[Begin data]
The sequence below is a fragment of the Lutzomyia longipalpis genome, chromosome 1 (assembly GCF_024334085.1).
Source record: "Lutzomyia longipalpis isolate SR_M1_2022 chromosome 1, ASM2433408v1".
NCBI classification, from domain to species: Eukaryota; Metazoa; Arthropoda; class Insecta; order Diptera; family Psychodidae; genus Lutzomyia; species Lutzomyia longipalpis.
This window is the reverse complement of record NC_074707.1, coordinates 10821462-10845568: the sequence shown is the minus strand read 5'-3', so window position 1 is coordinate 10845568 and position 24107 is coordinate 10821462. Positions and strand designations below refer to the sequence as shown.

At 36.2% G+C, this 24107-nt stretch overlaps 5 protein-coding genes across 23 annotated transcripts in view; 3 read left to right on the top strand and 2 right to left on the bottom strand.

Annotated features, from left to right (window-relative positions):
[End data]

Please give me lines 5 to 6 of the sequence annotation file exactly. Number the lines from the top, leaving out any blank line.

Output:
At 36.2% G+C, this 24107-nt stretch overlaps 5 protein-coding genes across 23 annotated transcripts in view; 3 read left to right on the top strand and 2 right to left on the bottom strand.

Annotated features, from left to right (window-relative positions):